Something is Seriously Wrong with How We Educate our Young People
Most everyone by now is probably at least passingly familiar with the “Joe Paterno Saga”. Having learned years ago that a close confidant and co-worker had been witnessed molesting a young boy, Mr. Paterno did little to see to it that the perpetrator was brought to justice or to otherwise protect the particular victim or any of the other victims of his friend,the pedophile. Insted, the perpetrator continued to be allowed to use Penn State football facilitied for years thereafter and to continue to place children at risk.
In a belated reaction, the administration of Penn State University decided that the president of the university and Coach Paterno should be fired immediately for their gross dereliction of duty.
One may quibble over whether the university should, instead of summarily dismsising Coach Paterno, who has devoted more than 60 years of his life to guiding the school’s football program and the young people who have passed through it, have allowed him to retire at the end of the season. Either way, the stain of his inaction will forever tar his legacy. More importantly, either way, the end of Coach Paterno’s tenure is an appropriate response by a university to his failure to place the safety of children above all else in this situation.
To a not insignificant portion of the Penn State University popluation, however, the firing of Paterno is the real wrong done. So much so that thousands of them rioted in response to Coach Paterno.
Thousands of enraged Penn State students tore through the streets of State College, Pa., overnight to protest the firing of Joe Paterno after the longtime head football coach was removed from his position effective immediately.
Amid chants of “We want JoePa,” “One more game” and “F*** the media!,” rioting students flipped over a television van, knocked a lamppost onto a car, threw toilet tissue and rocks at police and set off fireworks.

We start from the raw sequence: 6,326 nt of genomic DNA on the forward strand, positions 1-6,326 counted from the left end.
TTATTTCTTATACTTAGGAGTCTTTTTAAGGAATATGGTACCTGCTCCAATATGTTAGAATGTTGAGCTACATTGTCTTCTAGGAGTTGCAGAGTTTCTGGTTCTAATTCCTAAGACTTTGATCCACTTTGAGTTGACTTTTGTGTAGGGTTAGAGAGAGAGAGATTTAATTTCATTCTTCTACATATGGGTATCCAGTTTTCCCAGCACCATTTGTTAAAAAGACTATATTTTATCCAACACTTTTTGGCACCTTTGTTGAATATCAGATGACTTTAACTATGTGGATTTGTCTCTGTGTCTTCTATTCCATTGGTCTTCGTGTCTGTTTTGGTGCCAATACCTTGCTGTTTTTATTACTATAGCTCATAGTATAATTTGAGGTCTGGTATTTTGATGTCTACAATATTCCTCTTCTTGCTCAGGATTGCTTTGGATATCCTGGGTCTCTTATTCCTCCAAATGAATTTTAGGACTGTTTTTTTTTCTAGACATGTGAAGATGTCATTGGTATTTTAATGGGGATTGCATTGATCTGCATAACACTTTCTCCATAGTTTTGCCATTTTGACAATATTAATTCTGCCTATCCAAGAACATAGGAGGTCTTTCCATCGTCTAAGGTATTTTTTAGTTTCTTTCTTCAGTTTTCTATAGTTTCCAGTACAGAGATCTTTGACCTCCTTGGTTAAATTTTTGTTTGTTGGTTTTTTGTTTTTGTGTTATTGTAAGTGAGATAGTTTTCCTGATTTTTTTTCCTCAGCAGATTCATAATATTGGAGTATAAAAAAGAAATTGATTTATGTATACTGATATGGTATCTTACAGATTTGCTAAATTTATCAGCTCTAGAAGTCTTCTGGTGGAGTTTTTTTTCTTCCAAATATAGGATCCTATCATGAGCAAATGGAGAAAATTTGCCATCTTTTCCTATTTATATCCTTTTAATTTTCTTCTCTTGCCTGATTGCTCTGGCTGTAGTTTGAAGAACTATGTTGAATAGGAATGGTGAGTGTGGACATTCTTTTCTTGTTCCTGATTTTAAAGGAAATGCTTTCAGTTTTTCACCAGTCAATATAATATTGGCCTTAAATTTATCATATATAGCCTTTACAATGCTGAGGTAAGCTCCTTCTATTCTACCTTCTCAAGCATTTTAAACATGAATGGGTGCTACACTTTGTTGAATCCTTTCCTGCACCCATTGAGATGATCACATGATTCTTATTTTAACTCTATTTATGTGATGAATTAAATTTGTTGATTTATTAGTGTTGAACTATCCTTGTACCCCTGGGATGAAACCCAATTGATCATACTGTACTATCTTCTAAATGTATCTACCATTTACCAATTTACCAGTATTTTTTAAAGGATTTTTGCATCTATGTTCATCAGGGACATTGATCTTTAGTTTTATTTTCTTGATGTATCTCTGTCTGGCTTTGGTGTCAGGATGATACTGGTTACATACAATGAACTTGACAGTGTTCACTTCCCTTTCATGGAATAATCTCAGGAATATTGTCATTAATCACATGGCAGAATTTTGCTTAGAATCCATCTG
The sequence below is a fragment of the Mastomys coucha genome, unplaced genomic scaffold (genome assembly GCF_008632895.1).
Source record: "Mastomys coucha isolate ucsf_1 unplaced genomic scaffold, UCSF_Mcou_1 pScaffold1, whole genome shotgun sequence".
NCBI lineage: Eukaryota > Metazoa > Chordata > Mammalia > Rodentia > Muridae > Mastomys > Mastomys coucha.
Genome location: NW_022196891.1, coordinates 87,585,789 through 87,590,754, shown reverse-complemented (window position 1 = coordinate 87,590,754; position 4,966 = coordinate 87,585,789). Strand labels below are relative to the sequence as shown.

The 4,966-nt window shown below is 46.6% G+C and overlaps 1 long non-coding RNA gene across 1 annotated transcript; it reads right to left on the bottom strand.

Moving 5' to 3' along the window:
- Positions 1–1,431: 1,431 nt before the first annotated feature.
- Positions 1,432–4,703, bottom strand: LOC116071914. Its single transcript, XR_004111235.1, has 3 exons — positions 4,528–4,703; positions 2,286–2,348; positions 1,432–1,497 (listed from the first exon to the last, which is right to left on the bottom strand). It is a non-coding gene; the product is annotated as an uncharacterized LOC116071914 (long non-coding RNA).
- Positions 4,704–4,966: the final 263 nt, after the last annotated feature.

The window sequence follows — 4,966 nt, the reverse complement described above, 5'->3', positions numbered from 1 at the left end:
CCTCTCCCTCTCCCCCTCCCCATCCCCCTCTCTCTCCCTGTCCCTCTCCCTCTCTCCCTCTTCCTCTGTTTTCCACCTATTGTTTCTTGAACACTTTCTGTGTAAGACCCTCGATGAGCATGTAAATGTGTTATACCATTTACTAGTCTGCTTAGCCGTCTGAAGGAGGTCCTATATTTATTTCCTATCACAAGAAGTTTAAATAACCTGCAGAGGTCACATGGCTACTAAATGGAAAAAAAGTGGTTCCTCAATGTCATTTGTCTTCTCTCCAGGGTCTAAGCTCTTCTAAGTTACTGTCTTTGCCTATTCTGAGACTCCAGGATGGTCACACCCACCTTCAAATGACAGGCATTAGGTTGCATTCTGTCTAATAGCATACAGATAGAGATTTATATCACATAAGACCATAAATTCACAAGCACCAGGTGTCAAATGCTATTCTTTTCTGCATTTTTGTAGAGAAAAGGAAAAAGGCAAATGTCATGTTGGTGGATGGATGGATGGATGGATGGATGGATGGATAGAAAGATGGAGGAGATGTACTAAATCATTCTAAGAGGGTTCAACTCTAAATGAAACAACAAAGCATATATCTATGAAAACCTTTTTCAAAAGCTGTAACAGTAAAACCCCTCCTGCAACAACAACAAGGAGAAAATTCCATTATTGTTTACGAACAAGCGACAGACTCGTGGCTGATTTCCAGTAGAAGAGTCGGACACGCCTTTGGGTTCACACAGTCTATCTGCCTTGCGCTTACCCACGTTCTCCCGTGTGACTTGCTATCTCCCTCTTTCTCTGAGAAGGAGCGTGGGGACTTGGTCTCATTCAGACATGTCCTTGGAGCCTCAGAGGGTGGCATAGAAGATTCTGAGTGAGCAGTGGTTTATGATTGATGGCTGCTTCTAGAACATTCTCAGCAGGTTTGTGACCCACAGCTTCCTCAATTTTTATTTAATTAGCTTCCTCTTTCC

Police met the rioting crowds with tear gas as it became clear that the army of officers, who were out in riot gear, were far outnumbered by students. Every local police department in the county contributed officers to the effort to control the crowd, along with state police and the county sheriff’s department.
Several students directed their rage at the media by overturning over a satellite van belonging to a local CBS affiliate, breaking its windows and threatening to burn it amid chants.
At least two students were arrested and at least one injury was reported after a girl who was hit in the head with a rock was taken to the hospital.
Now, college kids will sometimes do and say stupid things. I cannot help, however, but wonder how it is that thousands of college students could have their heads so far up their individual and collective rectums that they view Coach Paterno’s firing, and not Coach Paterno’s enabling of coach Sandusky avoding justice and placing children at risk, as an injustice so great it required an outpouring of strong emotion.
More importatnly, how is it that those students could come to such a warped sense of right and wrong? How did our educational and social institutions — to say nothing of their parents — fail to impress upon them during the first two decades of their life that child molestation is a wrong so abominable that it is everybody’s first priority to put a stop to it when they know it has happened and are in a position to do something about it?
When all the dust settles over this particular incident, these are the more important questions that we, as a society, will need to grapple with. And how we answer them and the lessons we take from those answers will say much about where we are as a society.